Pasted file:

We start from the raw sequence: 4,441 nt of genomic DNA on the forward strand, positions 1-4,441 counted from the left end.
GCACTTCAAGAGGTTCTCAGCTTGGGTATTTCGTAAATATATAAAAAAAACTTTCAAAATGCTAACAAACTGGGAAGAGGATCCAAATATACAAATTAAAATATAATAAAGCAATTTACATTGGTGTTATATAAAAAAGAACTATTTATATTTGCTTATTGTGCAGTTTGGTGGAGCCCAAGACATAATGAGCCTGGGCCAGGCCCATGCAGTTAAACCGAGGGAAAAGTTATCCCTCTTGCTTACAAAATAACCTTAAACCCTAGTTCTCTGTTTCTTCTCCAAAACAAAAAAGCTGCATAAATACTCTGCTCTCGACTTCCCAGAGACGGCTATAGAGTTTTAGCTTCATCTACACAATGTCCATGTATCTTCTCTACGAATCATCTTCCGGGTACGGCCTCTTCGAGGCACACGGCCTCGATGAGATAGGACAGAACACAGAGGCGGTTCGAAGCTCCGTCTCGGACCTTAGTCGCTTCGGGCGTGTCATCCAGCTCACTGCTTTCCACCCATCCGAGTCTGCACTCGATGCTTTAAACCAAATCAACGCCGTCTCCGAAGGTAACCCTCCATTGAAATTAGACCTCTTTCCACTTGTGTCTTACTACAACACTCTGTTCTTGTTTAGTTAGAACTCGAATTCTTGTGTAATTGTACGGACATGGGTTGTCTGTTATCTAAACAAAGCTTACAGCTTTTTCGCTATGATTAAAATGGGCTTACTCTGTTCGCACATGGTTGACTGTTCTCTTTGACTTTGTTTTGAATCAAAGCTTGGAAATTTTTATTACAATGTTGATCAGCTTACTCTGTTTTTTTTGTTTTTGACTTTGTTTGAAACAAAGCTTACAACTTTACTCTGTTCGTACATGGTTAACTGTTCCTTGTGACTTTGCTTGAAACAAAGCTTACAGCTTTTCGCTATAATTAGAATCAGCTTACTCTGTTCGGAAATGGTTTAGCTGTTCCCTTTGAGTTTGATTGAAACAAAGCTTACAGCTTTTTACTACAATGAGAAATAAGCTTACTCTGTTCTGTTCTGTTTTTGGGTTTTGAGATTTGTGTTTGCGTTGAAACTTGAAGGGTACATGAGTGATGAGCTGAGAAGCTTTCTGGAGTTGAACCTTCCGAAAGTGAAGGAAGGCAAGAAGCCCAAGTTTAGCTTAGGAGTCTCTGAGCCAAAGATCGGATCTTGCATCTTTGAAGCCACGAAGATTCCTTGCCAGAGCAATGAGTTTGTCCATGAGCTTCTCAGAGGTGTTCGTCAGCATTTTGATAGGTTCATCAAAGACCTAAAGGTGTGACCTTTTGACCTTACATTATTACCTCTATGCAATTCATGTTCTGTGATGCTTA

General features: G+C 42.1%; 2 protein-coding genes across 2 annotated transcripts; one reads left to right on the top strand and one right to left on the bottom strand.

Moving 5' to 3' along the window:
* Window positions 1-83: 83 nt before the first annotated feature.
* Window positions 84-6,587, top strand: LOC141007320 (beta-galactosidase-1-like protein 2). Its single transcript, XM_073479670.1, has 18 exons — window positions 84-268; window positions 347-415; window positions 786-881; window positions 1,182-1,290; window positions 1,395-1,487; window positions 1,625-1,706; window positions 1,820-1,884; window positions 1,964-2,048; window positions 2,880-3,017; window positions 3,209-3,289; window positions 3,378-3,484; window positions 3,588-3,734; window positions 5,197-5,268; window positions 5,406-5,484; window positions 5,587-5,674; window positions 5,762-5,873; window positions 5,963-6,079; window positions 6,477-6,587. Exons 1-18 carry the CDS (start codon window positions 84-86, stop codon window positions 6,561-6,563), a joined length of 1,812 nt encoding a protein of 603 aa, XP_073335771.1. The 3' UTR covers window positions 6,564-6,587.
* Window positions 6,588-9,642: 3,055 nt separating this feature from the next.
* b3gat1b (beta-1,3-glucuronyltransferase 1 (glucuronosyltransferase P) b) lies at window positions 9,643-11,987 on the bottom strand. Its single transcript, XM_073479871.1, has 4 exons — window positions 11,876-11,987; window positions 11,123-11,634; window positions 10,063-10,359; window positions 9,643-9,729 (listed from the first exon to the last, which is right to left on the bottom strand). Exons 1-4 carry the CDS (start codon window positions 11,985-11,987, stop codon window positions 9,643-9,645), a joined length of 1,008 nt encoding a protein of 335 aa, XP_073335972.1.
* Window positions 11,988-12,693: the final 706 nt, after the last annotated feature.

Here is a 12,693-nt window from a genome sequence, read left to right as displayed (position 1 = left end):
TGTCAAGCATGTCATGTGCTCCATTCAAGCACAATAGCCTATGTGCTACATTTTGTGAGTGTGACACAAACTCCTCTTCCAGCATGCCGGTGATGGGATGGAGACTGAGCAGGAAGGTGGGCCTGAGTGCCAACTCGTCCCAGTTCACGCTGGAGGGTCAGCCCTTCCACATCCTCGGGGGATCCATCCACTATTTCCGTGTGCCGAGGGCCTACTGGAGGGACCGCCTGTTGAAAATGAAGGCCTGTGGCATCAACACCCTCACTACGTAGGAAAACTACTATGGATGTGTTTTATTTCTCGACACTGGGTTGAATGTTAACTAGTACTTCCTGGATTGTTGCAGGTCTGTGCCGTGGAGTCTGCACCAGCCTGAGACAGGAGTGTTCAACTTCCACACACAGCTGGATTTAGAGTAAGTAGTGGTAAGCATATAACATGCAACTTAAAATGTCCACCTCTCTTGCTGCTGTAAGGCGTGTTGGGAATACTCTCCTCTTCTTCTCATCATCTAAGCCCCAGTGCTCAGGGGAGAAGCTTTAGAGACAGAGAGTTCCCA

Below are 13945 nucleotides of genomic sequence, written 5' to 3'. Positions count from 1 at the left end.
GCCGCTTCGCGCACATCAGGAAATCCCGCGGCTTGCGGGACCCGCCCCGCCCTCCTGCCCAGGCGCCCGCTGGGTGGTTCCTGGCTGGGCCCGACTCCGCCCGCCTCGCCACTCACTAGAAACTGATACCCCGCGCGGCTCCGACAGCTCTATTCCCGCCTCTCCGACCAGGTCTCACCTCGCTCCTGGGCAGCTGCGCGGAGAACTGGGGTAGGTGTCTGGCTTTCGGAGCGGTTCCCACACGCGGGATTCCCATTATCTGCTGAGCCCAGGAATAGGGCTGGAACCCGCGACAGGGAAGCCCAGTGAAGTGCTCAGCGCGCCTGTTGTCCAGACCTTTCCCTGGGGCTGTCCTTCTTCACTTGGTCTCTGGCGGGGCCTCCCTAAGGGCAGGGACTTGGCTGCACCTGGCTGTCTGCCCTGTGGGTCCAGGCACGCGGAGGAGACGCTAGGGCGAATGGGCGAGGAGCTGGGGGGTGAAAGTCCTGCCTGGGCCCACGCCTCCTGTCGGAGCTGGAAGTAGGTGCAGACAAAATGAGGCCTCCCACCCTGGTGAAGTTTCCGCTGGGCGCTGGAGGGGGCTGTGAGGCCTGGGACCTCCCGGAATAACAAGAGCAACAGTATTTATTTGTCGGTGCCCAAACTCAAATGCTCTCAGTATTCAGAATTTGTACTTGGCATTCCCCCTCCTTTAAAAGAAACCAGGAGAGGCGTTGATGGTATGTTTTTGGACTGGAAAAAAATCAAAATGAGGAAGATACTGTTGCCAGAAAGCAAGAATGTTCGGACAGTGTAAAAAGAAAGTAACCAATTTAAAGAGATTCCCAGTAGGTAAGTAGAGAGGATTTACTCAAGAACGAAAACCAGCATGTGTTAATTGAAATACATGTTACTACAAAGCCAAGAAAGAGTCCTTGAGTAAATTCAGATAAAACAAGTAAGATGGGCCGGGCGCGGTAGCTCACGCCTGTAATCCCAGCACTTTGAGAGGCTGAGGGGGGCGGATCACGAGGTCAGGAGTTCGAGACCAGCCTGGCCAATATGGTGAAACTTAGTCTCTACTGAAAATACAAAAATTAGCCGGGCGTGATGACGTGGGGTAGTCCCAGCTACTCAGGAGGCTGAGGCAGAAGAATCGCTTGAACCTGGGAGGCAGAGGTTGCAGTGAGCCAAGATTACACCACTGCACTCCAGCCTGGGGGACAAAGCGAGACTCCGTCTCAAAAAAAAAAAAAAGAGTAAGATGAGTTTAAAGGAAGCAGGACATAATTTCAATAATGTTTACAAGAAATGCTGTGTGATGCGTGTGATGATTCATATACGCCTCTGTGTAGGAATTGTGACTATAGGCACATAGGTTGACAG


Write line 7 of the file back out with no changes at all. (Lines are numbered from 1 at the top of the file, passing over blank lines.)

* Window positions 6,588-9,642: 3,055 nt separating this feature from the next.